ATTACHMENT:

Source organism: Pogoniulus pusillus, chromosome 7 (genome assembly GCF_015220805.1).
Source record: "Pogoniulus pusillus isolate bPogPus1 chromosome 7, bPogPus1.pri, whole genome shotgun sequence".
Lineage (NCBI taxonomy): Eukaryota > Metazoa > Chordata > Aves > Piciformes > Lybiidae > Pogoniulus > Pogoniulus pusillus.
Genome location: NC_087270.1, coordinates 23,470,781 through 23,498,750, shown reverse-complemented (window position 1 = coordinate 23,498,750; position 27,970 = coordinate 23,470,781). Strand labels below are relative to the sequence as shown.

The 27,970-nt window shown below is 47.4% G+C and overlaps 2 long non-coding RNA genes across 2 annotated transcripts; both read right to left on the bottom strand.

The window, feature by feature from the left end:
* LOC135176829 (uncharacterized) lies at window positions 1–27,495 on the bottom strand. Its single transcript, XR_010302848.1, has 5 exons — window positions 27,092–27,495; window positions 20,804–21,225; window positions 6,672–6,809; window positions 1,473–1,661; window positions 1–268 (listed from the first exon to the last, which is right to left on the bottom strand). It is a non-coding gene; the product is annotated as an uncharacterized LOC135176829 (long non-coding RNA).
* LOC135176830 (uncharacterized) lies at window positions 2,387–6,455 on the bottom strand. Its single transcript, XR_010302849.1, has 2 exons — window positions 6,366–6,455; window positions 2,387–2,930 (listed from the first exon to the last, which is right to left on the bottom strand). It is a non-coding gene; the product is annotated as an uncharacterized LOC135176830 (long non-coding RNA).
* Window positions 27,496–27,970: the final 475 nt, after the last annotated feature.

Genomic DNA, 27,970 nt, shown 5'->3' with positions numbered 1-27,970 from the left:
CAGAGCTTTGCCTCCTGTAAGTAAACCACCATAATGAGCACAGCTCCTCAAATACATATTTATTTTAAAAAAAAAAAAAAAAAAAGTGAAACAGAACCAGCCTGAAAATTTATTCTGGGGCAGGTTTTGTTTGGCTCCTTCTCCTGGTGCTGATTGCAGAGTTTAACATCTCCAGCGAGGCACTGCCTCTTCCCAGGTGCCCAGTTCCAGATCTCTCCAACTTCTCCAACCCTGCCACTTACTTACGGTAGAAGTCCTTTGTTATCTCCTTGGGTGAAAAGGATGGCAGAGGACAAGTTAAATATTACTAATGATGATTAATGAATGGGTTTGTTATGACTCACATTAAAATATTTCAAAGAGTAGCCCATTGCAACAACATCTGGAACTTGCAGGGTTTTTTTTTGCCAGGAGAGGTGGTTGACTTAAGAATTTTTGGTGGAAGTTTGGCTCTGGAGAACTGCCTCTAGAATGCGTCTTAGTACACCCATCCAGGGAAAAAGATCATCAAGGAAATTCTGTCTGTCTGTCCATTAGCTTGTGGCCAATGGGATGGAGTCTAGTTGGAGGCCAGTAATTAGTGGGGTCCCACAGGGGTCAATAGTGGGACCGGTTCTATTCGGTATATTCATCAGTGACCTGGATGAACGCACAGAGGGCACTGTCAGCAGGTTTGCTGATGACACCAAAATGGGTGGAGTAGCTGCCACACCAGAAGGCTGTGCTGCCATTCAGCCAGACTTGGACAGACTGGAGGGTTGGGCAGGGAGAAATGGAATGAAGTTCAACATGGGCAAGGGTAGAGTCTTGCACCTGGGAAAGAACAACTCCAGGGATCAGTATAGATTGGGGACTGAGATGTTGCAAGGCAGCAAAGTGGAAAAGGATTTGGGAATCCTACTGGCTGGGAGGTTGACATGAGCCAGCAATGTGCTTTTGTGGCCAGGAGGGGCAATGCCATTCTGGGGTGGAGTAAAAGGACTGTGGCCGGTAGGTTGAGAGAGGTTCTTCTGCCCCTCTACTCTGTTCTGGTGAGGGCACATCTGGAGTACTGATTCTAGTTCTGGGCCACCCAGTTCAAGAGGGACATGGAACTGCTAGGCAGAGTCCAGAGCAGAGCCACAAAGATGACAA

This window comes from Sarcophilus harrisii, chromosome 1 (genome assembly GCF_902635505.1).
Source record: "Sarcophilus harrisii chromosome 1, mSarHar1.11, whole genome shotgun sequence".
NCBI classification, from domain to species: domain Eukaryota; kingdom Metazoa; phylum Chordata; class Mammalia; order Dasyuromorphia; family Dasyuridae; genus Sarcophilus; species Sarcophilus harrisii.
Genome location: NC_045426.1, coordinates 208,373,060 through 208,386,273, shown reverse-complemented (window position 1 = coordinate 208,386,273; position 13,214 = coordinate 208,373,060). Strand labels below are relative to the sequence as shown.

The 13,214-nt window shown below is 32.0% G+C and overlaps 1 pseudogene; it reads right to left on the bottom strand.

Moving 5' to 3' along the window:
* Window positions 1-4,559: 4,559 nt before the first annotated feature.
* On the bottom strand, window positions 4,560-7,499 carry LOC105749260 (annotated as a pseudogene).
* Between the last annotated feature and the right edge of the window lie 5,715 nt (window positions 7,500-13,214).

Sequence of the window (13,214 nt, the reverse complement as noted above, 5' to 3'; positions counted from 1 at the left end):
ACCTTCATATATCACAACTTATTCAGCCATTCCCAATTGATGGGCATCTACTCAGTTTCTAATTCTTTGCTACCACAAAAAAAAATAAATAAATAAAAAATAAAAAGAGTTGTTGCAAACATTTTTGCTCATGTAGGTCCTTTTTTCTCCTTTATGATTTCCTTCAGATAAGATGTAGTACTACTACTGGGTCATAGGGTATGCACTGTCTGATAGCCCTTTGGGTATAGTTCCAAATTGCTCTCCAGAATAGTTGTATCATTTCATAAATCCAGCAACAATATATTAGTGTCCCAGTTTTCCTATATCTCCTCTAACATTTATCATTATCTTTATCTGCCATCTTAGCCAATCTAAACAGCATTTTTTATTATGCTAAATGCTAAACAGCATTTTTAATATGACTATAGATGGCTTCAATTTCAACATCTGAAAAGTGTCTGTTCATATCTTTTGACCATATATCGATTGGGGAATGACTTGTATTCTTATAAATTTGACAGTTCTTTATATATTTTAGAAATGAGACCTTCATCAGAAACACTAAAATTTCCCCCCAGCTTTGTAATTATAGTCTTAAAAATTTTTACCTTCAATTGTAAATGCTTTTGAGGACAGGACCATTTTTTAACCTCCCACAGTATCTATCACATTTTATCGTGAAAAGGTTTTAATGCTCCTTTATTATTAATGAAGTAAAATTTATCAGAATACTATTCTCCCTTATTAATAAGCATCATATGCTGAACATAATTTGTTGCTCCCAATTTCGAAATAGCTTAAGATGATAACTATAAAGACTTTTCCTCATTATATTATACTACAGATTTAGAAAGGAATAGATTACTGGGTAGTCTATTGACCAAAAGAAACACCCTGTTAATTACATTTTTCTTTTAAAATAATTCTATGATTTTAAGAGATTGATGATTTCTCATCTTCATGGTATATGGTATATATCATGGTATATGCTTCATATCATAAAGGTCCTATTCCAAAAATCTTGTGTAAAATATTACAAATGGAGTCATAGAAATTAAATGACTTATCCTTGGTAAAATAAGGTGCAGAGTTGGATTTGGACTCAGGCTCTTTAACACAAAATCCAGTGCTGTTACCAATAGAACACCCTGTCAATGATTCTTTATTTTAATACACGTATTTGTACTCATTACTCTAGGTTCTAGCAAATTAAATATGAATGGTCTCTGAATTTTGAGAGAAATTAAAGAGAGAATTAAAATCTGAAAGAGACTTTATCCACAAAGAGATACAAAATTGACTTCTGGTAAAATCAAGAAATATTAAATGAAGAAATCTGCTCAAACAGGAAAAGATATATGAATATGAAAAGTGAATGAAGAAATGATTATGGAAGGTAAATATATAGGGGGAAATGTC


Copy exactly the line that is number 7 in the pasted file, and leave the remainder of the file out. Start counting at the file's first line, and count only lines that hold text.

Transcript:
* LOC135176829 (uncharacterized) lies at window positions 1–27,495 on the bottom strand. Its single transcript, XR_010302848.1, has 5 exons — window positions 27,092–27,495; window positions 20,804–21,225; window positions 6,672–6,809; window positions 1,473–1,661; window positions 1–268 (listed from the first exon to the last, which is right to left on the bottom strand). It is a non-coding gene; the product is annotated as an uncharacterized LOC135176829 (long non-coding RNA).